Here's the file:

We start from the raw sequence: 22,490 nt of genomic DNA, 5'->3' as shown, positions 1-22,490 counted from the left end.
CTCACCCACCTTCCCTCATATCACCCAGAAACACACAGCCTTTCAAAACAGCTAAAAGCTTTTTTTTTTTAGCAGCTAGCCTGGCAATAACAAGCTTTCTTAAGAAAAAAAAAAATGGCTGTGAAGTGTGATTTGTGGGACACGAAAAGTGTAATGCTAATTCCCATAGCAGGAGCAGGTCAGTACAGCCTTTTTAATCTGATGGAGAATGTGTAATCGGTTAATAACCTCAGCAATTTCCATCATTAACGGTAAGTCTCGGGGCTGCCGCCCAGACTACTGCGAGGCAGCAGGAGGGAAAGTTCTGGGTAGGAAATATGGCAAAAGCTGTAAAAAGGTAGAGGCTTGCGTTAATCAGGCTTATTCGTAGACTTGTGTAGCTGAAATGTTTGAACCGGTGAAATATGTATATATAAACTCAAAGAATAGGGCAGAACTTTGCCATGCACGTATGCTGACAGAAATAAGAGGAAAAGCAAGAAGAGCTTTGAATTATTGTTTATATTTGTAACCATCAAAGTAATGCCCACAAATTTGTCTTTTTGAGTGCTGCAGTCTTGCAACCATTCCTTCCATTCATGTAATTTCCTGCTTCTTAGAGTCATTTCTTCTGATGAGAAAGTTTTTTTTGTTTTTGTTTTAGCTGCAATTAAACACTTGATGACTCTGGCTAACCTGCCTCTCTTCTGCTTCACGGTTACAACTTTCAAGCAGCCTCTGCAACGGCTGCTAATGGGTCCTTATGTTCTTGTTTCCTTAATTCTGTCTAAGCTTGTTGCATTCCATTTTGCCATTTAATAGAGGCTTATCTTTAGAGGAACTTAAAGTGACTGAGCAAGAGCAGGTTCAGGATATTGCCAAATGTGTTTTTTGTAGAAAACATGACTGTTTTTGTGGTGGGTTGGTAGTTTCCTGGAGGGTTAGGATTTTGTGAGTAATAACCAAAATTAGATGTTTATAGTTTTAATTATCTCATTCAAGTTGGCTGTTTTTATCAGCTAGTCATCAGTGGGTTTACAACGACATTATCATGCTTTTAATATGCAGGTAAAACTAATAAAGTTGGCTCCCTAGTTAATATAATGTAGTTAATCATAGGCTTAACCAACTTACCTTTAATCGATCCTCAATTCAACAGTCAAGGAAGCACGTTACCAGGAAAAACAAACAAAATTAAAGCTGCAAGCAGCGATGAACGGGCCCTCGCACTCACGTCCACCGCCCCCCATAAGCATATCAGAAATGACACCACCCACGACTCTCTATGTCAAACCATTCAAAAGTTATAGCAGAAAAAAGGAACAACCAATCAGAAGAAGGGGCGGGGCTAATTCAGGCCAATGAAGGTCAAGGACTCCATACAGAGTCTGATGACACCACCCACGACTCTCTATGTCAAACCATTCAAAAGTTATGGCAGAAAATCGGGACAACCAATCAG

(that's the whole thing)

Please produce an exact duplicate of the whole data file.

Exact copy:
We start from the raw sequence: 22,490 nt of genomic DNA, 5'->3' as shown, positions 1-22,490 counted from the left end.
CTCACCCACCTTCCCTCATATCACCCAGAAACACACAGCCTTTCAAAACAGCTAAAAGCTTTTTTTTTTTAGCAGCTAGCCTGGCAATAACAAGCTTTCTTAAGAAAAAAAAAAATGGCTGTGAAGTGTGATTTGTGGGACACGAAAAGTGTAATGCTAATTCCCATAGCAGGAGCAGGTCAGTACAGCCTTTTTAATCTGATGGAGAATGTGTAATCGGTTAATAACCTCAGCAATTTCCATCATTAACGGTAAGTCTCGGGGCTGCCGCCCAGACTACTGCGAGGCAGCAGGAGGGAAAGTTCTGGGTAGGAAATATGGCAAAAGCTGTAAAAAGGTAGAGGCTTGCGTTAATCAGGCTTATTCGTAGACTTGTGTAGCTGAAATGTTTGAACCGGTGAAATATGTATATATAAACTCAAAGAATAGGGCAGAACTTTGCCATGCACGTATGCTGACAGAAATAAGAGGAAAAGCAAGAAGAGCTTTGAATTATTGTTTATATTTGTAACCATCAAAGTAATGCCCACAAATTTGTCTTTTTGAGTGCTGCAGTCTTGCAACCATTCCTTCCATTCATGTAATTTCCTGCTTCTTAGAGTCATTTCTTCTGATGAGAAAGTTTTTTTTGTTTTTGTTTTAGCTGCAATTAAACACTTGATGACTCTGGCTAACCTGCCTCTCTTCTGCTTCACGGTTACAACTTTCAAGCAGCCTCTGCAACGGCTGCTAATGGGTCCTTATGTTCTTGTTTCCTTAATTCTGTCTAAGCTTGTTGCATTCCATTTTGCCATTTAATAGAGGCTTATCTTTAGAGGAACTTAAAGTGACTGAGCAAGAGCAGGTTCAGGATATTGCCAAATGTGTTTTTTGTAGAAAACATGACTGTTTTTGTGGTGGGTTGGTAGTTTCCTGGAGGGTTAGGATTTTGTGAGTAATAACCAAAATTAGATGTTTATAGTTTTAATTATCTCATTCAAGTTGGCTGTTTTTATCAGCTAGTCATCAGTGGGTTTACAACGACATTATCATGCTTTTAATATGCAGGTAAAACTAATAAAGTTGGCTCCCTAGTTAATATAATGTAGTTAATCATAGGCTTAACCAACTTACCTTTAATCGATCCTCAATTCAACAGTCAAGGAAGCACGTTACCAGGAAAAACAAACAAAATTAAAGCTGCAAGCAGCGATGAACGGGCCCTCGCACTCACGTCCACCGCCCCCCATAAGCATATCAGAAATGACACCACCCACGACTCTCTATGTCAAACCATTCAAAAGTTATAGCAGAAAAAAGGAACAACCAATCAGAAGAAGGGGCGGGGCTAATTCAGGCCAATGAAGGTCAAGGACTCCATACAGAGTCTGATGACACCACCCACGACTCTCTATGTCAAACCATTCAAAAGTTATGGCAGAAAATCGGGACAACCAATCAG